This happens very rarely and usually in areas with harsh climates. Under certain weather conditions, ice balls, or, as they are also called, ice eggs, can form on the banks of water bodies.
On such days, the entire coastline is dotted with white “balls”, which is truly a fantastic and mesmerizing picture. Those who are lucky enough to see such ice balls are real lucky ones.
Scientists believe that for the formation of ice eggs in nature, several factors must coincide at once. The weather should not be very warm, but at the same time not very cold. Plus, there should be water nearby, as well as the wind, but not too strong. It drives water, which at this moment gradually freezes.
According to a more accurate version, ice balls are formed because large chunks of ice are washed by water and, at the same time, rolled by the wind as if it were about to make a snowman.
Natural miracle in Siberia
One of the cases of the formation of ice balls was recorded in Siberia. This happened five years ago in the northwestern part of the country, near the village of Nyda (which, by the way, was abolished as a settlement last year). A strange and beautiful sight appeared before the locals in the Gulf of Ob. The 18-kilometer stretch of coast was covered with ice spheres, the diameter of which varied from relatively small (the size of a tennis ball) to almost one meter. The old-timers assured that they had never seen anything like it in these parts.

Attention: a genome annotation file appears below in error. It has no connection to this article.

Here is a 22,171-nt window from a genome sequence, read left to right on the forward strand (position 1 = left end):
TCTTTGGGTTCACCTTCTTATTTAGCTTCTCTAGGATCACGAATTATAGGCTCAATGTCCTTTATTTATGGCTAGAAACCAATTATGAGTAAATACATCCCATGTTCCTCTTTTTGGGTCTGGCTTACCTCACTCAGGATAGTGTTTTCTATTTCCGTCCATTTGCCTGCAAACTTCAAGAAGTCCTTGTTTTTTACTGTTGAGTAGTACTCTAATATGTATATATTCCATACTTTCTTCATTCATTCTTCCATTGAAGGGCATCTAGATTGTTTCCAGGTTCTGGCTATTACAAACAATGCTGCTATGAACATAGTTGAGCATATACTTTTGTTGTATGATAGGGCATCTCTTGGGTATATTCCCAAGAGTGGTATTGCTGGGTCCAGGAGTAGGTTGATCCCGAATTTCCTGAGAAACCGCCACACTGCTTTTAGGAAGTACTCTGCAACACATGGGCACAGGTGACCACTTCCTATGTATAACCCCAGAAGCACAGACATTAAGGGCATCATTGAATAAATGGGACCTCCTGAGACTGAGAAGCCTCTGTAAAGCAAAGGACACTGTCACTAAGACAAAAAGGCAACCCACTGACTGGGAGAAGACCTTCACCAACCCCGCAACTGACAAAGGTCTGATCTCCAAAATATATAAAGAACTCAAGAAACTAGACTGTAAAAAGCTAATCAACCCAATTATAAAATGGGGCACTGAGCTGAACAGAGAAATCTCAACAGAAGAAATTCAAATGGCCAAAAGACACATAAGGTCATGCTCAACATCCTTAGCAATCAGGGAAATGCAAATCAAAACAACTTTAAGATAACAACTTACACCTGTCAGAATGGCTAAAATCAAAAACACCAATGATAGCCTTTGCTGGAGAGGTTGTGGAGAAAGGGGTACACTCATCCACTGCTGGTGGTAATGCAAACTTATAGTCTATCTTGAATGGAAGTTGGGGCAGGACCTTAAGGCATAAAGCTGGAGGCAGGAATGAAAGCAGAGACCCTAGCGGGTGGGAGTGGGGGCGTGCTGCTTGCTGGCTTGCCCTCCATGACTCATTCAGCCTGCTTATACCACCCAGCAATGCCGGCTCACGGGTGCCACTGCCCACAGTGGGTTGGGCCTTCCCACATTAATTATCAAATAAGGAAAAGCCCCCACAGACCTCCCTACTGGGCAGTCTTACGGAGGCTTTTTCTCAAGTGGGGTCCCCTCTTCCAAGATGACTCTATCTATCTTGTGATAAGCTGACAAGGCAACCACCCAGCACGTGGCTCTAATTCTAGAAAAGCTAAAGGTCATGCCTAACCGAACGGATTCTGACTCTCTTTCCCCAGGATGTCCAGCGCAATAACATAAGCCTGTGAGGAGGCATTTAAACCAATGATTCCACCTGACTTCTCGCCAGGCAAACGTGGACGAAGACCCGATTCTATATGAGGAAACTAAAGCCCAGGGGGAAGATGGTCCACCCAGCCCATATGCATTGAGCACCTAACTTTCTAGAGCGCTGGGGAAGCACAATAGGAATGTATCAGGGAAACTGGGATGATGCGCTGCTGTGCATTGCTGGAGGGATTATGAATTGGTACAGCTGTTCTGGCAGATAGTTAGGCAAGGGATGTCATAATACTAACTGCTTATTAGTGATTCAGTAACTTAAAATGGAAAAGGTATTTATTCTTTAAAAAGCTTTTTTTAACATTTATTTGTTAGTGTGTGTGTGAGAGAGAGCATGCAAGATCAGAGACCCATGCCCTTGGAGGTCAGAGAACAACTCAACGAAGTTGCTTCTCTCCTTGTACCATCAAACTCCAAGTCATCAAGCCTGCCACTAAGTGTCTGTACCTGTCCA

The media immediately recognized the appearance of the ice balls, and the press secretary of the Arctic and Antarctic Research Institute Sergey Lisenkov even commented, explaining the prerequisites for the formation of such ice spheres. He said then that, as a rule, a primary natural phenomenon occurs first – slime ice (wet ice). This is followed by a combination of wind effects, coastline relief, temperature, and wind conditions, as a result of which these original shapes of ice pieces can form.
Ice eggs in Finland
In 2019, thousands of egg-shaped ice objects covered a beach in Scandinavia. They dotted the coast of Hailuoto Island, which is located in the Gulf of Bothnia between Finland and Sweden. The images of these “snowballs” were shared by amateur photographer Risto Mattila, who happened to be among those who accidentally saw this rare natural phenomenon. In general, nothing special. However, this happened: the water turned into ice eggs, of which there were countless numbers.
According to Risto Matilla’s estimates, they covered an area of about 30 square meters like a carpet. He also clarified that the smallest balls were about the size of an egg, and the largest were about the size of a soccer ball. In a comment to the BBC correspondent, the Finnish photographer admitted that he had never known about such a miracle of nature before.
“It looked amazing. In 25 years of my life in this area, I have never seen such a thing. And since I had a camera with me, I decided to capture this unusual sight for posterity.”